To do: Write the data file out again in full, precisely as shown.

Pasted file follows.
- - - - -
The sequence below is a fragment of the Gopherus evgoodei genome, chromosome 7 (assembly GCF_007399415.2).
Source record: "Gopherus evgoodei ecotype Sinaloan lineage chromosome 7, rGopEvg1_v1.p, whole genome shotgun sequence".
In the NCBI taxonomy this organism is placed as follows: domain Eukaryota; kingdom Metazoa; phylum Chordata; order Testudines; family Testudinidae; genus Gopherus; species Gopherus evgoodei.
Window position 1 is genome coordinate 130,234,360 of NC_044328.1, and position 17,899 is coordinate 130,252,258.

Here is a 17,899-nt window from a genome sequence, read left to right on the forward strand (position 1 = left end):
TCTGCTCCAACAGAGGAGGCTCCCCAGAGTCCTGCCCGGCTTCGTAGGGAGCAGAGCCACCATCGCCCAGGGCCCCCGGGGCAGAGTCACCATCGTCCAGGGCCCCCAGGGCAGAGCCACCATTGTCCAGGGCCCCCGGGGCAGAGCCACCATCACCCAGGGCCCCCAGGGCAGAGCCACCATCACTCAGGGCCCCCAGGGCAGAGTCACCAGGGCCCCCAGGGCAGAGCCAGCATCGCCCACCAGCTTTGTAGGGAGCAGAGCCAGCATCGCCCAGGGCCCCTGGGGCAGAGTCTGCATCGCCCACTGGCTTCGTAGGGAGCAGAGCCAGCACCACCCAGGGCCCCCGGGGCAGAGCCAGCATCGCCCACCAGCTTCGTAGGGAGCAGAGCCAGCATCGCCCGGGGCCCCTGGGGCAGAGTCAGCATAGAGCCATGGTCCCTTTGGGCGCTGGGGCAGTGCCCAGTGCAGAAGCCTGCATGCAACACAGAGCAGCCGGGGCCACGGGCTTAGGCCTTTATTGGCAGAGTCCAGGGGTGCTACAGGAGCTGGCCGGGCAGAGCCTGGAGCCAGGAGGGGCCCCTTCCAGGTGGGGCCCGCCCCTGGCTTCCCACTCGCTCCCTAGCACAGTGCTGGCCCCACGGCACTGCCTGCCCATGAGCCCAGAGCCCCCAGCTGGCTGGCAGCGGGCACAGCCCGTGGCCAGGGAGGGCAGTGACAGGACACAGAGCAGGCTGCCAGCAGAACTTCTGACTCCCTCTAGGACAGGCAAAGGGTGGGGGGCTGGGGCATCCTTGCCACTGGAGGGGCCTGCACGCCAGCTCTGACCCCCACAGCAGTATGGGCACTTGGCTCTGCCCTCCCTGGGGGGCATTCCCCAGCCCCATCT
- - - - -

The sequence below is a fragment of the Gopherus evgoodei genome, chromosome 7 (assembly GCF_007399415.2).
Source record: "Gopherus evgoodei ecotype Sinaloan lineage chromosome 7, rGopEvg1_v1.p, whole genome shotgun sequence".
In the NCBI taxonomy this organism is placed as follows: domain Eukaryota; kingdom Metazoa; phylum Chordata; order Testudines; family Testudinidae; genus Gopherus; species Gopherus evgoodei.
Window position 1 is genome coordinate 130,234,360 of NC_044328.1, and position 17,899 is coordinate 130,252,258.

Here is a 17,899-nt window from a genome sequence, read left to right on the forward strand (position 1 = left end):
TCTGCTCCAACAGAGGAGGCTCCCCAGAGTCCTGCCCGGCTTCGTAGGGAGCAGAGCCACCATCGCCCAGGGCCCCCGGGGCAGAGTCACCATCGTCCAGGGCCCCCAGGGCAGAGCCACCATTGTCCAGGGCCCCCGGGGCAGAGCCACCATCACCCAGGGCCCCCAGGGCAGAGCCACCATCACTCAGGGCCCCCAGGGCAGAGTCACCAGGGCCCCCAGGGCAGAGCCAGCATCGCCCACCAGCTTTGTAGGGAGCAGAGCCAGCATCGCCCAGGGCCCCTGGGGCAGAGTCTGCATCGCCCACTGGCTTCGTAGGGAGCAGAGCCAGCACCACCCAGGGCCCCCGGGGCAGAGCCAGCATCGCCCACCAGCTTCGTAGGGAGCAGAGCCAGCATCGCCCGGGGCCCCTGGGGCAGAGTCAGCATAGAGCCATGGTCCCTTTGGGCGCTGGGGCAGTGCCCAGTGCAGAAGCCTGCATGCAACACAGAGCAGCCGGGGCCACGGGCTTAGGCCTTTATTGGCAGAGTCCAGGGGTGCTACAGGAGCTGGCCGGGCAGAGCCTGGAGCCAGGAGGGGCCCCTTCCAGGTGGGGCCCGCCCCTGGCTTCCCACTCGCTCCCTAGCACAGTGCTGGCCCCACGGCACTGCCTGCCCATGAGCCCAGAGCCCCCAGCTGGCTGGCAGCGGGCACAGCCCGTGGCCAGGGAGGGCAGTGACAGGACACAGAGCAGGCTGCCAGCAGAACTTCTGACTCCCTCTAGGACAGGCAAAGGGTGGGGGGCTGGGGCATCCTTGCCACTGGAGGGGCCTGCACGCCAGCTCTGACCCCCACAGCAGTATGGGCACTTGGCTCTGCCCTCCCTGGGGGGCATTCCCCAGCCCCATCT